This post is part of our coverage of the "world at 7 billion." On October 31, 2011 we hit the 7 billion mark, in regards to world population. What does this mean for critical issues like health and food security globally? Read more posts here.
This week the Earth became home to 7 billion people, leaving many experts to wonder how we will provide for the most basic needs of the next generation of global citizens. That’s especially true given the challenges facing those already here.
Consider that nearly one billion people currently suffer from hunger – roughly one-seventh of the current world population, or three times the population of the United States. Consider also that the global economy remains challenged, and food prices continue to increase, putting millions more at risk of being unable to afford basic food items.
Now, more than ever, fighting hunger within the world’s most vulnerable populations demands solutions that leverage the best of government, the best of civil society, and, perhaps most important, the best of the private sector.
Fortunately, an unprecedented consensus about how to attack world hunger has emerged. And it’s relatively simple: empower small-scale farmers to become active participants in the global economy.
It’s a compelling idea because, ironically, most of the world’s hungry people are in fact small-scale farmers – primarily women who live and farm on plots of land less than one acre in size.
Beginning in 2009, summits of the G8, G20, and United Nations General Assembly brought together more than 100 governments, as well as leaders from the corporate, foundation, and NGO sectors to begin putting this idea into action. That year, the United States launched its groundbreaking Feed the Future Initiative, a three-year commitment to enhance the capacity of the world’s small-scale farmers.
Momentum has continued to build. Corporations, in particular, have increased their efforts, finding opportunities for investments throughout their supply chains that are bringing together the shared values of social and economic returns.
And, at least with small-scale farmers around the world, this idea has shown real potential.
For example, Cargill is part of a five year, $40 million partnership that aims to double the incomes of 200,000 West African cocoa farmers by 2013. Cargill’s goal in the project, managed by the World Cocoa Foundation, is to help small-scale farmers enhance their productivity and improve supply chain efficiency and access to markets. Alongside the business goals, Cargill has also made significant contributions to training programs for farmers, and to improving educational opportunities for children.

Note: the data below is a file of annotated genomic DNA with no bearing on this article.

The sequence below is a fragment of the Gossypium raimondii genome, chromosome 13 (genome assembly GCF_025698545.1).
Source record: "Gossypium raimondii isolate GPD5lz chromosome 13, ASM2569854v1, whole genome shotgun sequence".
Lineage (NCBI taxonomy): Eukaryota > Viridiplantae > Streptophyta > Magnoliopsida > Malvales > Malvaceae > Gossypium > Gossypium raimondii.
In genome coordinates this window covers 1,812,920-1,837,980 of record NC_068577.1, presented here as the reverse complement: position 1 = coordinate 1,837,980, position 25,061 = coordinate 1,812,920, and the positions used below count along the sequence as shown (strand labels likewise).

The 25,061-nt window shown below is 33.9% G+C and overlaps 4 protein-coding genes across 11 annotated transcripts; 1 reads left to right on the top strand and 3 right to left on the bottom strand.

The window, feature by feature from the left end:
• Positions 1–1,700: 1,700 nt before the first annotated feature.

The list goes on. Each year Yum! Brands sponsors a World Hunger Relief week that brings attention to global hunger, increases understanding of the issue, and has raised nearly $85 million to feed school children all over the world. UPS has partnered with the World Food Program, offering supply chain expertise that improves the efficiency of logistics operations that help provide food to more than 90 million hungry people.
PepsiCo is working with the U.S. Agency for International Development (USAID) on a training and agricultural production program linking chick pea farmers in Ethiopia with a stable market for their products, part of which are processed to meet the demand for hummus in the EU. And The Haiti Hope Project brings together business, government and civil society partners to provide increased opportunities for 25,000 mango farmers in Haiti.
The five year, $7.5 million public-private partnership, with financial support from Coca-Cola and the Inter American Development Bank, will double incomes of small-scale farmers involved. Coca-Cola has also made a global corporate responsibility pledge to return 1 percent of their operating income annually to developing and sustaining communities around the world.
In addition, foundations - like the Howard G. Buffett Foundation and the Bill & Melinda Gates Foundation - are supporting efforts like the Purchase for Progress program that targets food insecure farmers. Purchase for Progress is a UN World Food Program initiative that builds the capacity of small-scale farmers so they are able to sell directly to WFP, as well as in other agricultural markets.
These organizations see value in making a real difference on this issue – not only because it’s the right thing to do, but because it will make them more sustainable, successful businesses in the long-term.
Initiatives like these show how smart investments and collaborations can make a real difference in addressing hunger. They’re helping small-scale farmers make a decent living, allowing kids to go to school and grow up healthy, and empowering communities to become important producers and consumers in their own right – spurring economic growth even in the most remote locations.
As Bill Gates has said, "Poor farmers are not a problem to be solved; they are the solution." At a time when investment needs outstrip available resources, we must continue to build on this collaboration between the public, private and non-profit sectors.
Ending global hunger has always been possible. Now we have the shared will and a solution to achieve this noble goal, we must not relent in fighting for it.
To read more about the work of WFP USA click here.